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Research claims kids who are breastfed for a long period are smarter

A team from the University of Oxford analyzed more than 7,000 children.

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By Gwyn Wright via SWNS

Children who are breastfed for a long period are smarter than those who are not breastfed, according to a new study.

Researchers found that youngsters who are breastfed for longer performed better in cognitive tests than children who were not breastfed at all.

Mother breastfeeding newborn baby infant at home
A modest association between breastfeeding duration and cognitive scores was identified. (True Touch Lifestyle/Shutterstock)

The findings, published in the journal PLOS One, still held up once their parents’ cognitive skills had been taken into account.

Earlier research found that breastfed babies are cleverer but scientists were unsure whether the link could be explained by breastfeeding or other factors.

For the new study, a team from the University of Oxford analyzed more than 7,000 children born between 2000 and 2002 and followed them up until they were 14.

Information about the duration of any breastfeeding, the duration of exclusive breastfeeding, verbal cognitive scores when kids were aged five, seven, 11 and 14 and spatial cognitive scores at ages five, seven and 11 were all unearthed in the research.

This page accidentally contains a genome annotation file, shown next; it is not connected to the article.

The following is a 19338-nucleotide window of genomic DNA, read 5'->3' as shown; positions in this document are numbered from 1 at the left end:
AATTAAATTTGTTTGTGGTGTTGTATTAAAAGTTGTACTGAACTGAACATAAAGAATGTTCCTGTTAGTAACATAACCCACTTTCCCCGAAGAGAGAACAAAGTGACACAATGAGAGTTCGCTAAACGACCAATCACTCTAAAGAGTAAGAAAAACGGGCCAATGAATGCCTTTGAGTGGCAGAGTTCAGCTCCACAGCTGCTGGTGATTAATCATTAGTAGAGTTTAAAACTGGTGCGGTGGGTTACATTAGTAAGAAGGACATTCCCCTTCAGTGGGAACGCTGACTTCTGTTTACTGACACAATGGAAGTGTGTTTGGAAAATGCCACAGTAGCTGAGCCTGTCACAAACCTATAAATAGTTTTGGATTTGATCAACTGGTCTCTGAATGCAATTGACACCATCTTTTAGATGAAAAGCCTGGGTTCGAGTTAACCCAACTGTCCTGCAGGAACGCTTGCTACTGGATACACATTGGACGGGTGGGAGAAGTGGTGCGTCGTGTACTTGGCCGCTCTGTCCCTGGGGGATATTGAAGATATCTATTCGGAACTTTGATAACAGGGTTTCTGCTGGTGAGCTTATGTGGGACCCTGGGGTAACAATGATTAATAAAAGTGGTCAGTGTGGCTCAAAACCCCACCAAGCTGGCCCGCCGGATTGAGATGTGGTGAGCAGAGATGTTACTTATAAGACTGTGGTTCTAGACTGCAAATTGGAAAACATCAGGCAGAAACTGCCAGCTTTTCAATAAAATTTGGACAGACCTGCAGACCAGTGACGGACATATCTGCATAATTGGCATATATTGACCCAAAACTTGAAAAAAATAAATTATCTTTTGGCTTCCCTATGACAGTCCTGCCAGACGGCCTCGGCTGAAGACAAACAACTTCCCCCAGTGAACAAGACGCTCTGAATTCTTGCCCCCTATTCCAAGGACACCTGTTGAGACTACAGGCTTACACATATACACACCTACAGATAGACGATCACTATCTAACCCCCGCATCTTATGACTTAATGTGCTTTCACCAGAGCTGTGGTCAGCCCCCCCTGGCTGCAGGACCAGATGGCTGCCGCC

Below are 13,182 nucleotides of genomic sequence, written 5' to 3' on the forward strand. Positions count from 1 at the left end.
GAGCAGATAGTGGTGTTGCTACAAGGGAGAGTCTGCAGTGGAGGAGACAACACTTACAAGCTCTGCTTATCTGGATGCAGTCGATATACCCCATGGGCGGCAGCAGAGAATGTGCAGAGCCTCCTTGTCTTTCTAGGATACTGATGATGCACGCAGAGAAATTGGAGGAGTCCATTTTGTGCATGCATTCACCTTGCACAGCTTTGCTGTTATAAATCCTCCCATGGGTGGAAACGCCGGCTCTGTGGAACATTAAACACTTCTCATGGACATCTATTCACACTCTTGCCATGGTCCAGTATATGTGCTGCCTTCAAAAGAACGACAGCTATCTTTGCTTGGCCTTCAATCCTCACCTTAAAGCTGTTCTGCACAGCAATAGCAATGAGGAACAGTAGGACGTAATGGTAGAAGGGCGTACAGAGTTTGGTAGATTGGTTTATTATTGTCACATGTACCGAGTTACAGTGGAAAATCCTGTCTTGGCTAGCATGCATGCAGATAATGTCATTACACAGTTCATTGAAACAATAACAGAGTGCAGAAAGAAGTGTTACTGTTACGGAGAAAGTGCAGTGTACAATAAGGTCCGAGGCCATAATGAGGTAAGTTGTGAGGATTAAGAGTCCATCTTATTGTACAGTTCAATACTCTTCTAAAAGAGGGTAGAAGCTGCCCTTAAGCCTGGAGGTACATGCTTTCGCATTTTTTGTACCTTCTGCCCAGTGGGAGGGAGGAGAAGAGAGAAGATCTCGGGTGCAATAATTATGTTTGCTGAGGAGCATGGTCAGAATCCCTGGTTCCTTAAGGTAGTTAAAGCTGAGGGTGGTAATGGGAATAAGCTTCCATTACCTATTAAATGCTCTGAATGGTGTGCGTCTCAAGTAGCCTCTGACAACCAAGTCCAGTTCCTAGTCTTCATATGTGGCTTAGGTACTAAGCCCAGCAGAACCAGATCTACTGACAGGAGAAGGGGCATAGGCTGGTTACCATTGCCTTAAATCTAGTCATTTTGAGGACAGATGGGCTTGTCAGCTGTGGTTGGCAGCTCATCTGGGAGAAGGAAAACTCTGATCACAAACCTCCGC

The moms’ socioeconomic characteristics and cognitive skills were also measured using a vocabulary test.

Children who were breastfed for longer did better in both the verbal and spatial cognitive tests than those who were not breastfed.

Once mom's background was taken into account, breastfed kids were still better at the verbal tests but were not better at the spatial ones.

Breastfeeding for a long time was associated with mean cognitive scores 0.08 to 0.26 standard deviations higher than the mean cognitive score of those who never breastfed.

A modest association between breastfeeding duration and cognitive scores persists after adjusting for socioeconomics and maternal intelligence.

Study author Reneé Pereyra-Elías said: “There is some debate about whether breastfeeding a baby for a longer period of time improves their cognitive development.

“In the UK, women who have more educational qualifications and are more economically advantaged tend to breastfeed for longer.

“In addition, this group tends to score more highly on cognitive tests.

“These differences could explain why babies who breastfeed for longer do better in cognitive assessments.

“However, in our study, we found that even after taking these differences into account, children breastfed for longer scored higher in cognitive measures up to age 14, in comparison to children who were not breastfed.

“This difference may seem small for an individual child but could be important at the population level.”

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